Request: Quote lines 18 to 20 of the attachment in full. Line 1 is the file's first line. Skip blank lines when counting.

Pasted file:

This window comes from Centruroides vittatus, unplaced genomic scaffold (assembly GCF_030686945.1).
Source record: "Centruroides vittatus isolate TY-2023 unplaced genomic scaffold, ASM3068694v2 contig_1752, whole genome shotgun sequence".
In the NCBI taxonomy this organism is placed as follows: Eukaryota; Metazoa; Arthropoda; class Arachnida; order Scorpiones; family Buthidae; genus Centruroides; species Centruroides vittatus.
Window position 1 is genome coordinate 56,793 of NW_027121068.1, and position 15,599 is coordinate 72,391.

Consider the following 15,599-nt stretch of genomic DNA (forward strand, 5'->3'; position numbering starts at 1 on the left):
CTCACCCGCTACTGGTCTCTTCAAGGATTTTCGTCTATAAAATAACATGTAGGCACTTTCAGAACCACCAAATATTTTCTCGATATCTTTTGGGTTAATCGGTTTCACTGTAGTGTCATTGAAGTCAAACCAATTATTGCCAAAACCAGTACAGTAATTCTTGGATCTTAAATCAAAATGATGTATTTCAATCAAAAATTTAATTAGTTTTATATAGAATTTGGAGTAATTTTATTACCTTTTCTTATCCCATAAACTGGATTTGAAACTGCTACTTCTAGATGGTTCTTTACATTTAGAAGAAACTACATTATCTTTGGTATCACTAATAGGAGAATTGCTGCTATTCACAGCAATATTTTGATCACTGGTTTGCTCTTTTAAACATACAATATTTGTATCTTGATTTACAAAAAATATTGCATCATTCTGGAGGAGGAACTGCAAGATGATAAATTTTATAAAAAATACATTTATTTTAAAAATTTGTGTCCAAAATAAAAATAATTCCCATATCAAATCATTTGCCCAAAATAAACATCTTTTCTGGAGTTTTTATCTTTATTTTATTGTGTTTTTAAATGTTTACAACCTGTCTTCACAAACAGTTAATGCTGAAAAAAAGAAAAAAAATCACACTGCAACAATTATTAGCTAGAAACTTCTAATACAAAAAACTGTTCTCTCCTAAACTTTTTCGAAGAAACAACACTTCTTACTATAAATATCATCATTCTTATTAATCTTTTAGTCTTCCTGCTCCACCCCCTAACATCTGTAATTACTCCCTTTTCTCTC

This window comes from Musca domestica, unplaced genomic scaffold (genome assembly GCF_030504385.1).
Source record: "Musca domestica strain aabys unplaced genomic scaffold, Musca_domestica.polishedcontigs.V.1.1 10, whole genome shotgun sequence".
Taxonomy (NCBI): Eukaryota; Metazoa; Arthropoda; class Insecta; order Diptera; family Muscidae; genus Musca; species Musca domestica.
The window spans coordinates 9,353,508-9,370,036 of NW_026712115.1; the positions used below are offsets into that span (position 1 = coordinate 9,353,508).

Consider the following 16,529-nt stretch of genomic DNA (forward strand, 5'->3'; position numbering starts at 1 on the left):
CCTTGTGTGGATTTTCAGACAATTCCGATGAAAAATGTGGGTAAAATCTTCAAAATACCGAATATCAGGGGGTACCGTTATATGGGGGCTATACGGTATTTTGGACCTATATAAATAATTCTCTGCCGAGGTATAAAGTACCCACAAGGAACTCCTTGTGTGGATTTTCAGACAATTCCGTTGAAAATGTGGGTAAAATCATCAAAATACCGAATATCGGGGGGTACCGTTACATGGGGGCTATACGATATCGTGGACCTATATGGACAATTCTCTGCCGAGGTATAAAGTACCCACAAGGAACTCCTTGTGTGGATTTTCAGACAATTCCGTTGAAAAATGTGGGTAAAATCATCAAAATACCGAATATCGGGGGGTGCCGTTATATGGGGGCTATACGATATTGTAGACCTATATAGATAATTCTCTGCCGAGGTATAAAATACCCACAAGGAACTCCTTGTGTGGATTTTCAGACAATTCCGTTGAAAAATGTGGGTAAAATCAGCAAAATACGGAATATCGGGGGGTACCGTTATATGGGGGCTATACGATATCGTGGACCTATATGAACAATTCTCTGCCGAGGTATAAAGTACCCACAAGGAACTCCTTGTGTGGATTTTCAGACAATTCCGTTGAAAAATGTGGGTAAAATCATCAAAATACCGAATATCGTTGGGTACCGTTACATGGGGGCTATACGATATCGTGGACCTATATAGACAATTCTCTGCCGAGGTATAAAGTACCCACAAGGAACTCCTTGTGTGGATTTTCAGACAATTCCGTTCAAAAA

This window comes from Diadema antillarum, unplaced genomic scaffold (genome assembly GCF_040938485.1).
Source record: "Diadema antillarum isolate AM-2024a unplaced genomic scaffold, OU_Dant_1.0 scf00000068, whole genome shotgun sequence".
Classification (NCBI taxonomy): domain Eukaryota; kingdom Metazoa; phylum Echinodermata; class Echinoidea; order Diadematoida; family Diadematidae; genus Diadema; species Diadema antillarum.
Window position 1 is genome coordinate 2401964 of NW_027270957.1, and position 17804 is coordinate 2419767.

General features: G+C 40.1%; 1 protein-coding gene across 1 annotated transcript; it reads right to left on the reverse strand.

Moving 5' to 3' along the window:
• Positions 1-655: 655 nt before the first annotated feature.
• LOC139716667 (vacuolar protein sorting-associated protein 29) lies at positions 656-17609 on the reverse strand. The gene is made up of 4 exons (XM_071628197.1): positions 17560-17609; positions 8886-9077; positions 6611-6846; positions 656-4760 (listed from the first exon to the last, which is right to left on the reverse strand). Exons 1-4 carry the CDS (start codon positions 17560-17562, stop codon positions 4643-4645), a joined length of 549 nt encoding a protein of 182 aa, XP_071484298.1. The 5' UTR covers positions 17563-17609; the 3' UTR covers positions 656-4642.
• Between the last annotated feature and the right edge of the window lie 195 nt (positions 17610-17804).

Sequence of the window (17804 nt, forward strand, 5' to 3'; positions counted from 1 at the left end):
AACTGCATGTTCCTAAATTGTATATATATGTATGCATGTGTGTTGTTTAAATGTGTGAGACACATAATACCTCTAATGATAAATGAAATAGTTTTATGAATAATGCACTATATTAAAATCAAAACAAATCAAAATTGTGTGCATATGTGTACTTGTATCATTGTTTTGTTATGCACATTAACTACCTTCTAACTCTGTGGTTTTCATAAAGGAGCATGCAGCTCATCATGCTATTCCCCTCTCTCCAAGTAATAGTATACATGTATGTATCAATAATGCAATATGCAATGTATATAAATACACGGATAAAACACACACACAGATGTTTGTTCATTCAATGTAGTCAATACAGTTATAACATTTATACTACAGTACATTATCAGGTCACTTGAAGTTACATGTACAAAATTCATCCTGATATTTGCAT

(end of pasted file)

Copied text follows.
Moving 5' to 3' along the window:
• Positions 1-655: 655 nt before the first annotated feature.
• LOC139716667 (vacuolar protein sorting-associated protein 29) lies at positions 656-17609 on the reverse strand. The gene is made up of 4 exons (XM_071628197.1): positions 17560-17609; positions 8886-9077; positions 6611-6846; positions 656-4760 (listed from the first exon to the last, which is right to left on the reverse strand). Exons 1-4 carry the CDS (start codon positions 17560-17562, stop codon positions 4643-4645), a joined length of 549 nt encoding a protein of 182 aa, XP_071484298.1. The 5' UTR covers positions 17563-17609; the 3' UTR covers positions 656-4642.